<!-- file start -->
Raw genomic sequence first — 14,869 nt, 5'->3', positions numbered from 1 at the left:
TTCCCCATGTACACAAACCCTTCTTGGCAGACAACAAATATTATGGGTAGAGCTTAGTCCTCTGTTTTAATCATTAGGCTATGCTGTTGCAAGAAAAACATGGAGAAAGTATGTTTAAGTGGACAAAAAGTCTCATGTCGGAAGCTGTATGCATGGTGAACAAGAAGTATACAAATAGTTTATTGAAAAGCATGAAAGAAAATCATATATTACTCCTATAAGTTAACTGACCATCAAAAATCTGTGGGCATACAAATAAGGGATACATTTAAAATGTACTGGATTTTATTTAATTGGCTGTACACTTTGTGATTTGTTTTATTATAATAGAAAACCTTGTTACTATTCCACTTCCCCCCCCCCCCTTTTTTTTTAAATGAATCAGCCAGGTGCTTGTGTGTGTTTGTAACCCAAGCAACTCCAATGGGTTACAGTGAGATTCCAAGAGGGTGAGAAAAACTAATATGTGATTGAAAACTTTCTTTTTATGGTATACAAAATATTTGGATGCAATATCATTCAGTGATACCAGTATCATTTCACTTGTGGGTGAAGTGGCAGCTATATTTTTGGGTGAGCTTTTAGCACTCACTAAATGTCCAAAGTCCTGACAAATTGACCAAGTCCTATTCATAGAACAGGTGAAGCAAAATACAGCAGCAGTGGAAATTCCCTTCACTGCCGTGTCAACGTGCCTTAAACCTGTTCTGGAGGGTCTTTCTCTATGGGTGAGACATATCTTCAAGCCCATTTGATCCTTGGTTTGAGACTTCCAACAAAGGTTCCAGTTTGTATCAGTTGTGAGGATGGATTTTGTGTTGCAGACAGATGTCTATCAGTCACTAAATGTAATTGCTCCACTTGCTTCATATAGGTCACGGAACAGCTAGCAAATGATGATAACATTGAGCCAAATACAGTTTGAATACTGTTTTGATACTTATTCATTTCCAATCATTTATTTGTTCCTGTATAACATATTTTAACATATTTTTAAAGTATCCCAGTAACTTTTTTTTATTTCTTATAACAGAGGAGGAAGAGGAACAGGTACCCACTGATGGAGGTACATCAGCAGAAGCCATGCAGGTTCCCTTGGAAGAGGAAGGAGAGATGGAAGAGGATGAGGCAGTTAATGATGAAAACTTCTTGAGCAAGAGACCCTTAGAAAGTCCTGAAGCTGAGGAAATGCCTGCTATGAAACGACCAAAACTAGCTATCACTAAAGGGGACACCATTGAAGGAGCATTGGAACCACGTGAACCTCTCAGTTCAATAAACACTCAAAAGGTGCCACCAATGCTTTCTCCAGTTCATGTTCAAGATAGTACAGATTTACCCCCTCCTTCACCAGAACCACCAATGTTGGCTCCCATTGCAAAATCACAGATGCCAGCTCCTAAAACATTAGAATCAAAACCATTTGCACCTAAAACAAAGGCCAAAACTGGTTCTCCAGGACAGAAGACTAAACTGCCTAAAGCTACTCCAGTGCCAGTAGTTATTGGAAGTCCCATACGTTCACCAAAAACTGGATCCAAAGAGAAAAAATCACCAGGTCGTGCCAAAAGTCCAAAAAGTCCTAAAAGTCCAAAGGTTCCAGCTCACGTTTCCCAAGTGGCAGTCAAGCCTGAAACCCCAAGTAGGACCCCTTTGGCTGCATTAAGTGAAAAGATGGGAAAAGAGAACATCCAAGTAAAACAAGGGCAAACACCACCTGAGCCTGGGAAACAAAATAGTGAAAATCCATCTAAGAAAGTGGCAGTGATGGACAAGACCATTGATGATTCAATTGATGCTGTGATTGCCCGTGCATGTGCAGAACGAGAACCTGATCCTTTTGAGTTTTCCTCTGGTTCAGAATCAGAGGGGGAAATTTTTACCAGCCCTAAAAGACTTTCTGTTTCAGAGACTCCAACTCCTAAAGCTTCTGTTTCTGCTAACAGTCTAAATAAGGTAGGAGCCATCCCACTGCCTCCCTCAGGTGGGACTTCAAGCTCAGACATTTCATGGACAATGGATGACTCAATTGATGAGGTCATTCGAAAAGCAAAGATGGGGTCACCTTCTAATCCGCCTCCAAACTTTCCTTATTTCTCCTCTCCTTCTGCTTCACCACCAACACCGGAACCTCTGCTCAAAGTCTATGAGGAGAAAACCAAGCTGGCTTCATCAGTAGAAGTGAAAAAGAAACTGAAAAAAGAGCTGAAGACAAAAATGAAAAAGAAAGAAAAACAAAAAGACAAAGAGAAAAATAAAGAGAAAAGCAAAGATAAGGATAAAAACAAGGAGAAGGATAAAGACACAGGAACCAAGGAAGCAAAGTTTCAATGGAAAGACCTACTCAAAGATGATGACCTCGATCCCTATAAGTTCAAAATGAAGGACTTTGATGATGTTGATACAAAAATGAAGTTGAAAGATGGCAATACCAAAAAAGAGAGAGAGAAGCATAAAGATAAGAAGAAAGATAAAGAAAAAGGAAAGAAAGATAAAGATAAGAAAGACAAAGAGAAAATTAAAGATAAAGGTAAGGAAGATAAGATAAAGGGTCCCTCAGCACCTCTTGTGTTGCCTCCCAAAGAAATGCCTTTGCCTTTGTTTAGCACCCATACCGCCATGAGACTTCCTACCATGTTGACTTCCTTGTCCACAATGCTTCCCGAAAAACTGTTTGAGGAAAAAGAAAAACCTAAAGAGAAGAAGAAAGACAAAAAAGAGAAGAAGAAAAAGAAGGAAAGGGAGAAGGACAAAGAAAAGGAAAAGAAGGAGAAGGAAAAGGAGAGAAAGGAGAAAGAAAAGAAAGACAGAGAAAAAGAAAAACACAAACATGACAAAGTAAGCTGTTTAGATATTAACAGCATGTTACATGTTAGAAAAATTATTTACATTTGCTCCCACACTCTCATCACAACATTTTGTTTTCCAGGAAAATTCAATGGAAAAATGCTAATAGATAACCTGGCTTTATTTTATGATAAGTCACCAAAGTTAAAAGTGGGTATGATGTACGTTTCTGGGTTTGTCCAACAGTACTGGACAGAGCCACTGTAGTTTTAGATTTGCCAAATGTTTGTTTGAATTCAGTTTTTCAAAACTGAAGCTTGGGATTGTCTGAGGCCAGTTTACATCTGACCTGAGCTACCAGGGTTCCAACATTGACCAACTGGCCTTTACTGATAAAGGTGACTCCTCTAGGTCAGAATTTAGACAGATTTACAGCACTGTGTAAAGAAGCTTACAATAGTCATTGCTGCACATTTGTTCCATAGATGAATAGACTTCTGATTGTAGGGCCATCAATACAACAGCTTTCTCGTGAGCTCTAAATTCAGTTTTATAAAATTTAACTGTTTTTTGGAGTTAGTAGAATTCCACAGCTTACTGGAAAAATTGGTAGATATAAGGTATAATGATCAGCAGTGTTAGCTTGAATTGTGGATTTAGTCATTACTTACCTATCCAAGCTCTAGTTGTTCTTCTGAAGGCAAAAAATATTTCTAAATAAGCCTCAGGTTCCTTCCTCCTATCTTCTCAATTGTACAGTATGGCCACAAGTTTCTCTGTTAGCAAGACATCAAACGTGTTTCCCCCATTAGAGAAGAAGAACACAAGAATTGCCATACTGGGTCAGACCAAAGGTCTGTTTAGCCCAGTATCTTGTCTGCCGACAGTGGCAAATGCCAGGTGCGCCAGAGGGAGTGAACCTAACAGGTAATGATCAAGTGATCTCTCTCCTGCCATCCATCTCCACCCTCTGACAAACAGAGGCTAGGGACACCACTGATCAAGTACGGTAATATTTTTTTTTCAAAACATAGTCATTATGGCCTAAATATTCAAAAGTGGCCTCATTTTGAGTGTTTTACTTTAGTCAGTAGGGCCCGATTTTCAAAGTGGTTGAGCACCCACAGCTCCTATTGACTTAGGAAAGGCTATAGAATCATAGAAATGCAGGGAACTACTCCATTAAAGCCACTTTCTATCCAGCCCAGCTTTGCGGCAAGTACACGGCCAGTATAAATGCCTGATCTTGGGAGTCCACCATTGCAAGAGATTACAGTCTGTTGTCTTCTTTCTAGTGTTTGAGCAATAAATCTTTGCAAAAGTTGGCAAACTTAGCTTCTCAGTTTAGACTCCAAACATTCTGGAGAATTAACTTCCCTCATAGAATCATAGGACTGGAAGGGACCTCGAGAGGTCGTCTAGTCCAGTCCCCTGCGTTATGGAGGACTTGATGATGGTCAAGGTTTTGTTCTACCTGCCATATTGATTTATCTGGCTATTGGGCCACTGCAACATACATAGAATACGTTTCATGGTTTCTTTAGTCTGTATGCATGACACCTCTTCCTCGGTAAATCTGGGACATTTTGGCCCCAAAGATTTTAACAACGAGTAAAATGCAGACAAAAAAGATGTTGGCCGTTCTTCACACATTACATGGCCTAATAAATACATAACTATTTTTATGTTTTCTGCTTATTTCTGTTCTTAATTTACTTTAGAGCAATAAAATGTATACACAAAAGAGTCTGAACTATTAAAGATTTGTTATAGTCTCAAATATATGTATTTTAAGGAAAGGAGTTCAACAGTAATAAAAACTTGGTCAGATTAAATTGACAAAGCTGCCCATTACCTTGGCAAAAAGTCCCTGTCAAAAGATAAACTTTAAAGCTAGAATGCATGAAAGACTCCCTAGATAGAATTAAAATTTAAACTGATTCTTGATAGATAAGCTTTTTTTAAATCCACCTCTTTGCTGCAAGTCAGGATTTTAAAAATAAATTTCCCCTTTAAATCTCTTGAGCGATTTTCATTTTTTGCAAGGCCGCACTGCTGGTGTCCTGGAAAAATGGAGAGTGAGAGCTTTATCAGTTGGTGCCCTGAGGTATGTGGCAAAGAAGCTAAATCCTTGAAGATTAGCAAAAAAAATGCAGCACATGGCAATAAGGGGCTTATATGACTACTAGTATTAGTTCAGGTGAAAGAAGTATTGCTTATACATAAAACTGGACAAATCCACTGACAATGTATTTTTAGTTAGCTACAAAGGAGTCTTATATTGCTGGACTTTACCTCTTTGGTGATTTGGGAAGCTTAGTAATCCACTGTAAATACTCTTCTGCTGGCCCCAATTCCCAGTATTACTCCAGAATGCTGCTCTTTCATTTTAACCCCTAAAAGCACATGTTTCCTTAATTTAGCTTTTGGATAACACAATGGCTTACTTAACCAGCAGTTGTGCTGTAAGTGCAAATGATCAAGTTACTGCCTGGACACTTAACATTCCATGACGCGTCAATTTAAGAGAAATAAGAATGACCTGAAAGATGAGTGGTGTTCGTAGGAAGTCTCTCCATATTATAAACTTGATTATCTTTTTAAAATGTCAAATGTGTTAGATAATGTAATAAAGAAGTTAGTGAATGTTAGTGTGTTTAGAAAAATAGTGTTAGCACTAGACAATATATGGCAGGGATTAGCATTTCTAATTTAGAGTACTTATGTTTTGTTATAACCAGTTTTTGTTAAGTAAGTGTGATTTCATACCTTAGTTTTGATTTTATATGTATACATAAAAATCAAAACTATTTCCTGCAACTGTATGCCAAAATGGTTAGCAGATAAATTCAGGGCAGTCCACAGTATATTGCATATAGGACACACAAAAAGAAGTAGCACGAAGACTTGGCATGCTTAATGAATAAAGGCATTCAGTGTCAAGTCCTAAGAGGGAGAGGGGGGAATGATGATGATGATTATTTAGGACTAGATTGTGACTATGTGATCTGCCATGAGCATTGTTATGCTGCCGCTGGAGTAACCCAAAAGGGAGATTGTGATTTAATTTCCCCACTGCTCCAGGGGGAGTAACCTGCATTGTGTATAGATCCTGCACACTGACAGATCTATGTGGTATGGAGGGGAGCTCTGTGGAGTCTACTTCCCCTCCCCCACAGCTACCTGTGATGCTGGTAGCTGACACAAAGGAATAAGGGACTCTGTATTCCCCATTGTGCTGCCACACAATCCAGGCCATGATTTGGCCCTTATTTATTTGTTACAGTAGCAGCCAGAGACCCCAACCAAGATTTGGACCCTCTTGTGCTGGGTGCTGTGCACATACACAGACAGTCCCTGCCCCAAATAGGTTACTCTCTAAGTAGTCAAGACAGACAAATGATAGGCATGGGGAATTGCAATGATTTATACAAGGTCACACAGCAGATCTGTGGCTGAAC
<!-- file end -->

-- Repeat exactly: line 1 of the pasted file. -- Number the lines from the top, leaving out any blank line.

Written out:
Raw genomic sequence first — 14,869 nt, 5'->3', positions numbered from 1 at the left: